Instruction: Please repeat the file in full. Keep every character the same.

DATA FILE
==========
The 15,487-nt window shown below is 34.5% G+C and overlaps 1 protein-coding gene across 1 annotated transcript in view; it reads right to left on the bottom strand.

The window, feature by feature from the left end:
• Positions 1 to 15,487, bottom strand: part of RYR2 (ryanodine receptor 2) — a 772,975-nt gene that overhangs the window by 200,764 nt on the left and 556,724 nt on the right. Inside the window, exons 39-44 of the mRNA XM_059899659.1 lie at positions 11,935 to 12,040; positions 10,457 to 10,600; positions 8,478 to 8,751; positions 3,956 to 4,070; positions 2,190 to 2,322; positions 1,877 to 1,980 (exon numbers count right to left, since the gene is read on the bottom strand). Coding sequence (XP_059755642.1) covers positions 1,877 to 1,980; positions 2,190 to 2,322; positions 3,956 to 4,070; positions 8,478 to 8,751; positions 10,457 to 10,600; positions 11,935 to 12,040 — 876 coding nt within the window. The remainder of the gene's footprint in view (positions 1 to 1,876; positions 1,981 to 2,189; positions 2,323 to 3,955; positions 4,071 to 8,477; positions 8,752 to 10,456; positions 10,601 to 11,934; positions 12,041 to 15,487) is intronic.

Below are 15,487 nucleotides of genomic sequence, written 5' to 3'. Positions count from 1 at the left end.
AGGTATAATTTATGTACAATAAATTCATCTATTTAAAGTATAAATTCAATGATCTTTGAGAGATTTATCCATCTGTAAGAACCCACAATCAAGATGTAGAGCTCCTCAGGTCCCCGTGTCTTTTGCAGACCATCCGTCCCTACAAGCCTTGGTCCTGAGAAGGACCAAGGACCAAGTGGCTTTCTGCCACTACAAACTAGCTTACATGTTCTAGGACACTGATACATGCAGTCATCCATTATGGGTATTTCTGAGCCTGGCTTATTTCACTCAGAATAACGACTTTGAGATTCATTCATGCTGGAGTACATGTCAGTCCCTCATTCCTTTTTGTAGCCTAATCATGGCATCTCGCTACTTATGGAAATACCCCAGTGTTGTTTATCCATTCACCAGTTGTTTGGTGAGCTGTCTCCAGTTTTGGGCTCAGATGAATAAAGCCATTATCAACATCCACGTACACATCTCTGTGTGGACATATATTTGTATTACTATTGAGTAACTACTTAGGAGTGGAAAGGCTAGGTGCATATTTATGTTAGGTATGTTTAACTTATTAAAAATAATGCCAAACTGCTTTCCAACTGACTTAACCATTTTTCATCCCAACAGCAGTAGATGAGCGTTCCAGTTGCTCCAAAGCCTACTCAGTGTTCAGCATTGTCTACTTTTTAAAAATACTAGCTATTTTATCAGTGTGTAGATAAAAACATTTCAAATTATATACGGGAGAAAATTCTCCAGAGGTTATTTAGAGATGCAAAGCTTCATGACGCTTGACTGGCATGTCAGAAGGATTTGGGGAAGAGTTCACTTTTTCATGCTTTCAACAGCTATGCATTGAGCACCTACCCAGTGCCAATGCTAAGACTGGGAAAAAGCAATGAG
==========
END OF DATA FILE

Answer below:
The 15,487-nt window shown below is 34.5% G+C and overlaps 1 protein-coding gene across 1 annotated transcript in view; it reads right to left on the bottom strand.

The window, feature by feature from the left end:
• Positions 1 to 15,487, bottom strand: part of RYR2 (ryanodine receptor 2) — a 772,975-nt gene that overhangs the window by 200,764 nt on the left and 556,724 nt on the right. Inside the window, exons 39-44 of the mRNA XM_059899659.1 lie at positions 11,935 to 12,040; positions 10,457 to 10,600; positions 8,478 to 8,751; positions 3,956 to 4,070; positions 2,190 to 2,322; positions 1,877 to 1,980 (exon numbers count right to left, since the gene is read on the bottom strand). Coding sequence (XP_059755642.1) covers positions 1,877 to 1,980; positions 2,190 to 2,322; positions 3,956 to 4,070; positions 8,478 to 8,751; positions 10,457 to 10,600; positions 11,935 to 12,040 — 876 coding nt within the window. The remainder of the gene's footprint in view (positions 1 to 1,876; positions 1,981 to 2,189; positions 2,323 to 3,955; positions 4,071 to 8,477; positions 8,752 to 10,456; positions 10,601 to 11,934; positions 12,041 to 15,487) is intronic.

Below are 15,487 nucleotides of genomic sequence, written 5' to 3'. Positions count from 1 at the left end.
AGGTATAATTTATGTACAATAAATTCATCTATTTAAAGTATAAATTCAATGATCTTTGAGAGATTTATCCATCTGTAAGAACCCACAATCAAGATGTAGAGCTCCTCAGGTCCCCGTGTCTTTTGCAGACCATCCGTCCCTACAAGCCTTGGTCCTGAGAAGGACCAAGGACCAAGTGGCTTTCTGCCACTACAAACTAGCTTACATGTTCTAGGACACTGATACATGCAGTCATCCATTATGGGTATTTCTGAGCCTGGCTTATTTCACTCAGAATAACGACTTTGAGATTCATTCATGCTGGAGTACATGTCAGTCCCTCATTCCTTTTTGTAGCCTAATCATGGCATCTCGCTACTTATGGAAATACCCCAGTGTTGTTTATCCATTCACCAGTTGTTTGGTGAGCTGTCTCCAGTTTTGGGCTCAGATGAATAAAGCCATTATCAACATCCACGTACACATCTCTGTGTGGACATATATTTGTATTACTATTGAGTAACTACTTAGGAGTGGAAAGGCTAGGTGCATATTTATGTTAGGTATGTTTAACTTATTAAAAATAATGCCAAACTGCTTTCCAACTGACTTAACCATTTTTCATCCCAACAGCAGTAGATGAGCGTTCCAGTTGCTCCAAAGCCTACTCAGTGTTCAGCATTGTCTACTTTTTAAAAATACTAGCTATTTTATCAGTGTGTAGATAAAAACATTTCAAATTATATACGGGAGAAAATTCTCCAGAGGTTATTTAGAGATGCAAAGCTTCATGACGCTTGACTGGCATGTCAGAAGGATTTGGGGAAGAGTTCACTTTTTCATGCTTTCAACAGCTATGCATTGAGCACCTACCCAGTGCCAATGCTAAGACTGGGAAAAAGCAATGAG